Okay, I’m jumping on the topic bandwagon again.

Okay, I’m jumping on the topic bandwagon again.

My two adult male roommates and I used to eat for $100 a month (total, not apiece). Here's the breakdown:

What we bought:

Potatoes
Onions
Vegetables (mainly frozen, sometimes canned, occasionally fresh)
Fresh fruit (whatever was cheap/in season)
Brown rice
Sour cream
Margarine (Earth Balance)
Cream cheese
Spices/curry paste/condiments
Milk (soymilk)
Giant bagged generic-brand cereal
Whole-wheat bread (the cheapest store brand)
Peanut butter (Jif brand)
Ro-tel (this is diced tomatoes and green chiles, store-brand)
Cheese (mainly sandwich cheese, sometimes block cheese)
Eggs
Canned tuna
Canned beans
Pasta/mac’n’cheese/ramen
Pasta sauce (the kind in glass jars)
Tofu
Coconut milk
Flour/sugar/baking powder/baking soda/vegetable oil
Jarred applesauce
Canned soup: tomato, vegetable, cream of x
Whole wheat saltines
Instant oatmeal

Once a month treats:
One package (4) veggieburgers
One package store-bought cookies

What we didn’t buy:
Meat (other than the tuna; I’m an omnivore but one roommate was vegetarian and the other was vegan. Plus, meat is expensive.)
Soda
Juice
Bottled water
Any other beverages besides milk
Candy
Chips
Any other junk food
Cleaning products, paper products, and toiletries were not part of the grocery budget.

Some notes:

We bought our coconut milk, curry paste, and tofu at an Asian grocery store about 20 miles away. It was worth the drive because prices there were so much cheaper. For instance, canned coconut milk would have cost us up to 2.99/can locally, but we paid 49 cents a can at the Asian grocery.

Most of the other groceries were purchased at a Super Wal-Mart. I don’t like shopping at Wal-Mart, but at the time it was by far the cheapest place in town for groceries. Since then my town has gotten a Super Target, which I feel less bad shopping at, and other grocery stores have had to cut prices and offer better sales in order to compete with Wal-Mart.

We lived in Oklahoma. Oklahoma as a whole has a low cost of living, but our metropolitan area's cost of living is right aroud average for the U.S.

Ways we could have cut the budget even more (without sacrificing health/variety):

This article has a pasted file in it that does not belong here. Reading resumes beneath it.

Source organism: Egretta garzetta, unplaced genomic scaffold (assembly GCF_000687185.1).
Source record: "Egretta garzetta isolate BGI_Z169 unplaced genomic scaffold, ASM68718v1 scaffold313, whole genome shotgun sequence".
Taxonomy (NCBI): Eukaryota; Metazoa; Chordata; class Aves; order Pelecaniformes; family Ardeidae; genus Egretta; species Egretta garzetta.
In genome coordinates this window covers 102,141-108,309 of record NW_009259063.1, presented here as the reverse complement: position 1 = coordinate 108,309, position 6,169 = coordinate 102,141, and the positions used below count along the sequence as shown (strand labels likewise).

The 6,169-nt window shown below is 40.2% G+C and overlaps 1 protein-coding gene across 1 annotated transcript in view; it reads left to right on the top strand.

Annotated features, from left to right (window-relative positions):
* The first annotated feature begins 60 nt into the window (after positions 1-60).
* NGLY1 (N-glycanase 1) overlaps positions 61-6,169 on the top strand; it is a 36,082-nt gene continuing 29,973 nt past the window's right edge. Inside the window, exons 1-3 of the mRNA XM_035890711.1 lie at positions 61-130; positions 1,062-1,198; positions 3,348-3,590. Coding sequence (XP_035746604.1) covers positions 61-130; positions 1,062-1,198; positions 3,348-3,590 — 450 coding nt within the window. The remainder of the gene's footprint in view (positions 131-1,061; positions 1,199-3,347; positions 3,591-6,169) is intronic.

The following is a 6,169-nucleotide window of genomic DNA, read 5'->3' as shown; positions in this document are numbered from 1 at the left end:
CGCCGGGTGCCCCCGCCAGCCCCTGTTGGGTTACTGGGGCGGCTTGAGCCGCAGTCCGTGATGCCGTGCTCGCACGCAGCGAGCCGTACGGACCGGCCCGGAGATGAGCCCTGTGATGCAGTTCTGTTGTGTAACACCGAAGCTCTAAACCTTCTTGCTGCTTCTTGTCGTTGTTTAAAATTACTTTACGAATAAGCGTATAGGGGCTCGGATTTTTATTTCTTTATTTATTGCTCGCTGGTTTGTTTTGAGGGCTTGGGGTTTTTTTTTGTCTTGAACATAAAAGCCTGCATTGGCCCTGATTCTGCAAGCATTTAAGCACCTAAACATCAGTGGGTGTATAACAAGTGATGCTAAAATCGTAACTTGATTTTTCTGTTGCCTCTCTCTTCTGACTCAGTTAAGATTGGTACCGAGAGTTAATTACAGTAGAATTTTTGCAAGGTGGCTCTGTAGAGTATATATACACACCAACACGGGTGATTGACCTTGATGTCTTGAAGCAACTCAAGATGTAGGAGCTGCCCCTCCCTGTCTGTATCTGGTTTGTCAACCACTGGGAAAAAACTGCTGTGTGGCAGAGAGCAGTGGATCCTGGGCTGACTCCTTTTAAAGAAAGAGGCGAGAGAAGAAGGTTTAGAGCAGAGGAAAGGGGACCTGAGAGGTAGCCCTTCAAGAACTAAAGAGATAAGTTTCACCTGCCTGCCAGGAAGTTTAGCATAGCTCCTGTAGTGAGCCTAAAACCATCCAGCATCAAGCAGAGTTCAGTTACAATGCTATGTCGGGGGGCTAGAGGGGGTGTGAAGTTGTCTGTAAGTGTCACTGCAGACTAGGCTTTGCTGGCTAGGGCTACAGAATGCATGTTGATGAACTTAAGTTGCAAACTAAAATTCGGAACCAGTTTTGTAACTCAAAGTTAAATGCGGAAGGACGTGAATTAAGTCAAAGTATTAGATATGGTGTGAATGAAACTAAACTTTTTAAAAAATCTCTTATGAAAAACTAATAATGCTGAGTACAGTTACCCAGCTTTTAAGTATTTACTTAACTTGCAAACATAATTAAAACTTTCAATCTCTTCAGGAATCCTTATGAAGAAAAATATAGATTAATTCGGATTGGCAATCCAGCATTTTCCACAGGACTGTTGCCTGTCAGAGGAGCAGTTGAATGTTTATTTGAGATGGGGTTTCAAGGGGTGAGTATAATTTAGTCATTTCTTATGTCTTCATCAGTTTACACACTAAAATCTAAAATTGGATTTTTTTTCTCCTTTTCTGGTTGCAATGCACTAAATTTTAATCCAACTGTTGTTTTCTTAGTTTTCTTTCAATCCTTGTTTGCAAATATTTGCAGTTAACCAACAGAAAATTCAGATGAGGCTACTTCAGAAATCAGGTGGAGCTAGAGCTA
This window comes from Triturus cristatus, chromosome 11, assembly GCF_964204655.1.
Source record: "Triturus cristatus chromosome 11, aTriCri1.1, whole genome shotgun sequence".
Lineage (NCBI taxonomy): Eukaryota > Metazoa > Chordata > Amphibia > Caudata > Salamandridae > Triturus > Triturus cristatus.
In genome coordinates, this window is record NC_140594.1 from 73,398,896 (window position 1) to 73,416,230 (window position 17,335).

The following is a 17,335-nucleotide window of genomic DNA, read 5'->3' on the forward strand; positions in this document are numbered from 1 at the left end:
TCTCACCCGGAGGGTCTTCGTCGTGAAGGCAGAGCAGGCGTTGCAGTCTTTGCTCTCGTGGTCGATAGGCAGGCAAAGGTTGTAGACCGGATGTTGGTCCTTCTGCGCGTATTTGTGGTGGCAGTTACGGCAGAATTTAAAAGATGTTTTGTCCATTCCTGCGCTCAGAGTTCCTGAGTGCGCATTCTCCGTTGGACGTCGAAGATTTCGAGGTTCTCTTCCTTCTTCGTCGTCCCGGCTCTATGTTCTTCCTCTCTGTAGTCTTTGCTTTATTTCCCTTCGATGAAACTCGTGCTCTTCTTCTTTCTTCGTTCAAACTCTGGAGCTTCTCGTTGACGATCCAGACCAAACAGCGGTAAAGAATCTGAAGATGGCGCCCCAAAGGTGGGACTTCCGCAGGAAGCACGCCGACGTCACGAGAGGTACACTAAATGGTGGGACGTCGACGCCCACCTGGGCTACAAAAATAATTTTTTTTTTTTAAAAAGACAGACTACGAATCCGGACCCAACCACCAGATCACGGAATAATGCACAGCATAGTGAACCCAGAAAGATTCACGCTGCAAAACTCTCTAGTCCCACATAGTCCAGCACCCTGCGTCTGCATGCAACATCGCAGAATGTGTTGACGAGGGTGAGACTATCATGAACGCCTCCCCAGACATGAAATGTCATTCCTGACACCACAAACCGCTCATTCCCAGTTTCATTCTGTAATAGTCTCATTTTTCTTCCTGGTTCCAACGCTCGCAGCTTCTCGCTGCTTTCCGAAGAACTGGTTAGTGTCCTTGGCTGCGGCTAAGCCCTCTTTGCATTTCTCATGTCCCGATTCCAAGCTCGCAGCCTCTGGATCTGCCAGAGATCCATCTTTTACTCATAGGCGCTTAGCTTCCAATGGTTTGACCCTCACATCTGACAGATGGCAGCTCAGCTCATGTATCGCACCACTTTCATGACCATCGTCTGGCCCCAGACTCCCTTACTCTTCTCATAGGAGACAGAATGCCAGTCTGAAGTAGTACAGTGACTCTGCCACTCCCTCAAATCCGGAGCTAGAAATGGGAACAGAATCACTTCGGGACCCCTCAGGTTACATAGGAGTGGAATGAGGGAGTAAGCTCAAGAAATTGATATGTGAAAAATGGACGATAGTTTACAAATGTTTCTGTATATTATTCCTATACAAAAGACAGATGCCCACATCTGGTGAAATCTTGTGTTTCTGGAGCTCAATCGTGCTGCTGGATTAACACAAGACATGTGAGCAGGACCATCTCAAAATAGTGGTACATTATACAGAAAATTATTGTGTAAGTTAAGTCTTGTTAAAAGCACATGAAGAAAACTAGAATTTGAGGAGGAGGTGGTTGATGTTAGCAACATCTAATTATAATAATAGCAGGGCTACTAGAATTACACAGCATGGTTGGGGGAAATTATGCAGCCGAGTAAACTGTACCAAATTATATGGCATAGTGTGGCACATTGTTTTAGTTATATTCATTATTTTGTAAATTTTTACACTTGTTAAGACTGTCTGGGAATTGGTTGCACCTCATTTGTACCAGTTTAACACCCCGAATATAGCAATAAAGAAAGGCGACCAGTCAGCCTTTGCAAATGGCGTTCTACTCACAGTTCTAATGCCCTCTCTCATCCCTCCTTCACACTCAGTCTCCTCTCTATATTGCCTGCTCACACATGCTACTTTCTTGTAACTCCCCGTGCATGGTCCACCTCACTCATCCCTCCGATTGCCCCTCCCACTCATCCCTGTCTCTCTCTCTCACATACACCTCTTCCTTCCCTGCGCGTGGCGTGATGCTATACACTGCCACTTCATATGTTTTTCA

Buying dry beans instead of canned. We were too lazy to use dry beans. However, dry beans would have saved us a lot, especially since the rent included all bills (so using more electricity to cook the beans wouldn’t have mattered).

Buying generic peanut butter. One roommate’s only food request was that we had to have Jif peanut butter. Since he was so easygoing about everything else, we indulged him.

Buying cow’s milk instead of soymilk. The soymilk was because one roommate was vegan. We got a really good deal on soymilk at one of the local grocery stores, but cow’s milk still would have been cheaper. Powdered cow’s milk would have been the cheapest.

Cutting out the occasional treats of fake meat and store-bought cookies.

Buying white rice instead of brown. White rice is much cheaper than brown, but we liked brown better—plus, it’s healthier.

Buying the pasta sauce in the big cans instead of the glass jars. The jars are easier for storage once opened, but the cans are cheaper per ounce.

Buying regular instead of whole-wheat saltines. We liked whole-wheat better. It was probably healthier, but probably not all that much healthier.

Buying plain instead of instant oatmeal. Call me crazy, but I like the artificially flavored instant stuff way better.

Buying cheaper margarine. Earth Balance was the favorite brand for all of us, but rather pricey.

Question away! (I'm sure I forgot to list some completely obvious foods that we did in fact buy.)
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